South Park Mexican is currently serving 45 years in prison for child molestation. An in-depth article on his life and career can be found here

"I rap for all the crazy muthafuckas, for all the muthafuckas that need help. For all the muthafuckas that are lost," he said. "I let them know that I've been lost and needed help just like them, and I put that in my lyrics. That's why everybody who follows me are the sickest, craziest, most ill people in this world…'cause that's who I want to help and change."

DJ Screw passed away Nov. 16th, 2000, of a heart attack, either resulting from the cumulative effects of codeine in his system or, as some claim, by an intentional and malicious spiking of his codeine with metamphetamine.

Tuesday, November 13, 2007



Earlier we thought about some songs that would be a good fit for Rousseau in a state of hazy contemplation alone on his boat on Lake Brenne, with his 'eyes turned towards heaven.'

Now let's consider this scenario.

My girlfriend and I are looking for an apartment together. Yesterday I went to check out a listing in Boerum Hill that she had found on the wild west of real estate known as craigslist.
The building is pre-war and nestled on a quiet, inviting tree-lined block. The apartment itself was in need of some refurbishing but for the most part was amply-sized, with a view to the garden, and could comfortably accommodate a young couple looking to begin a domestic life together but who had become either too grown-up or too discriminating to live merely anywhere. My girlfriend had given me a list of questions to ask and I was instructed to take copious photographs.

The building owner, when she showed up a half hour late, was a brash, uncouth troll of a woman in a parka and large shiny silver earrings, with two sons, one grown and one infant, and father in tow. She appeared slightly out of sorts and preoccupied, but considering she was overseeing the renovation of the bottom apartment for her own occupancy while at the same time showing the one above for rental, this did not strike me as unusual.

We spoke about the place and it distinctly seemed like it might fit the idealized mold that Christina and I had in our minds for our apartment. There was a credit application fee which was exorbitant, 200$. As we talked about getting my gf to see the place after work and filing the application, a young couple descended the stairs on their way out the door and informed the owner that there was no hot water in their place, in fact, there was no hot water in the building whatsover. The owner replied that she would send the plumber to handle it, and as she moved past me in the hallway I felt a slight brush against my sleeve - I turned towards the girl on the stairwell who mouthed almost imperceptibly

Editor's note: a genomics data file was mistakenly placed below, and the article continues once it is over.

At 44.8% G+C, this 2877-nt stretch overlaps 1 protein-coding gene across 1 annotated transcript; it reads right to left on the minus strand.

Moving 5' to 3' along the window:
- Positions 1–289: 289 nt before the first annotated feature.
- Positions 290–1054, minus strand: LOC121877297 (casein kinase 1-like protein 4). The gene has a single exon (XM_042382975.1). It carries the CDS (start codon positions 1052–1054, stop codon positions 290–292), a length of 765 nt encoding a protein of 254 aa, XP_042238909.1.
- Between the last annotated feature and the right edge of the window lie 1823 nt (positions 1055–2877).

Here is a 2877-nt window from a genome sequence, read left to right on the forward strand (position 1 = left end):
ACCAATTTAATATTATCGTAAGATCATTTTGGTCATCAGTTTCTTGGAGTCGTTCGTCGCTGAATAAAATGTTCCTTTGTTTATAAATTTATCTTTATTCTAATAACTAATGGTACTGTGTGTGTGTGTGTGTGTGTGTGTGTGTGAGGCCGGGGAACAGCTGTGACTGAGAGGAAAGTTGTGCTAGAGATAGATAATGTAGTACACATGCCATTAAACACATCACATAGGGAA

It was so brief that I doubted at first whether I had seen it. But as the couple exited through the double doors the girl turned over her shoulder and, while gesturing with her hand in a cutting motion against her throat repeated


I was struck, I knew I could not ignore such an insistent and mysterious signal, one that was taking place without anyone acknowledging the fact, behind the owner's back. When the owner disappeared suddenly into the hallway closet looking for some hardware I dashed through the apartment doors and onto the street where the couple was already a few paces away.
Walking for a moment alongside the girl I said casually
-So..what's up..?
Her hurried response was
-Google the building. I can't say anymore, I could get in trouble...

I returned to the building to meet the owner again and finish our conversation, which I carried out now with only the most remote, automatic effort, so much did I want to escape and call Christina and inform her what had happened. We exchanged phone numbers again and on the sidewalk I instantly called my girlfriend and had her google the place, she instantly found a blog which was a host to a litany of complaints and lamentations from tenants, and which you can read for yourself here:


I suddenly felt that we had dodged a bullet and was laughing out loud with shock at the blog entries that she was reading to me over the phone, so fortuitous did it seem that I had had this brief, ominous encounter with one of the tenants.

The whole episode now seemed redolent of a Roman Polanski horror film, as he made a slew of them that center around urban apartment paranoia, fear of neighbors, and so on, beginning with Repulsion and culminating in Rosemary's Baby.

In honor of the horror that never arrived to us, knock on wood, I present a cut from Phillip Glass's soundtrack to the movie Candyman, entitled Candyman in the Kitchen, and I will let you play out in your own idle mind the appropriate images from DON'T LIVE HERE: THE BOERUM HILL TERROR


And should her eyes find this page, let me extend my thanks to the soul who gave the sound of warning, and that I pray her burden is soon lifted.

Sunday, November 11, 2007


are excited to share with you what is a very personal bit of music. It is an album of solo acoustic work by Brazilian guitarist Bola Sete.

It is maybe one of the greatest, greatest albums that is.

It is called Ocean Memories and is a reissue of an album by Bola Sete originally released on John Fahey's Takoma label. Bola Sete also played a lot with Vince Guaraldi, the composer of the theme song to Charlie Brown which you may know about.